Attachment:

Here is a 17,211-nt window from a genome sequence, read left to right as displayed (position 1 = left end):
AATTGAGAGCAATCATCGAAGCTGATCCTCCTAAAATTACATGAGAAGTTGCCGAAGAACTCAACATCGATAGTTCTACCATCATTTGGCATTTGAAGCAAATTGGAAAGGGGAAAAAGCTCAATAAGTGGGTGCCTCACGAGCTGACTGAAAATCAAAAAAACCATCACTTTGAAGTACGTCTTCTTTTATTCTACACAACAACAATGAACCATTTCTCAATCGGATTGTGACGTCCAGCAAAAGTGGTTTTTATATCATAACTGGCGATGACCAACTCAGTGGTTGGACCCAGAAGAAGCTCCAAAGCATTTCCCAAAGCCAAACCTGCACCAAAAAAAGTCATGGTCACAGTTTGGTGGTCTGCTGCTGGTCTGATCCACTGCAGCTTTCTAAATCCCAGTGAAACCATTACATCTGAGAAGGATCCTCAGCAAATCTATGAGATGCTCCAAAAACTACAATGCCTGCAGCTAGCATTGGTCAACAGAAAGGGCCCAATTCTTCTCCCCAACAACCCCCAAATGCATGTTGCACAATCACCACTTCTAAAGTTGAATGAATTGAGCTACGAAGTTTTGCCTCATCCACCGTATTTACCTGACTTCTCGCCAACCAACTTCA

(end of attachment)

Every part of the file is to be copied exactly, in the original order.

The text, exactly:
Here is a 17,211-nt window from a genome sequence, read left to right as displayed (position 1 = left end):
AATTGAGAGCAATCATCGAAGCTGATCCTCCTAAAATTACATGAGAAGTTGCCGAAGAACTCAACATCGATAGTTCTACCATCATTTGGCATTTGAAGCAAATTGGAAAGGGGAAAAAGCTCAATAAGTGGGTGCCTCACGAGCTGACTGAAAATCAAAAAAACCATCACTTTGAAGTACGTCTTCTTTTATTCTACACAACAACAATGAACCATTTCTCAATCGGATTGTGACGTCCAGCAAAAGTGGTTTTTATATCATAACTGGCGATGACCAACTCAGTGGTTGGACCCAGAAGAAGCTCCAAAGCATTTCCCAAAGCCAAACCTGCACCAAAAAAAGTCATGGTCACAGTTTGGTGGTCTGCTGCTGGTCTGATCCACTGCAGCTTTCTAAATCCCAGTGAAACCATTACATCTGAGAAGGATCCTCAGCAAATCTATGAGATGCTCCAAAAACTACAATGCCTGCAGCTAGCATTGGTCAACAGAAAGGGCCCAATTCTTCTCCCCAACAACCCCCAAATGCATGTTGCACAATCACCACTTCTAAAGTTGAATGAATTGAGCTACGAAGTTTTGCCTCATCCACCGTATTTACCTGACTTCTCGCCAACCAACTTCA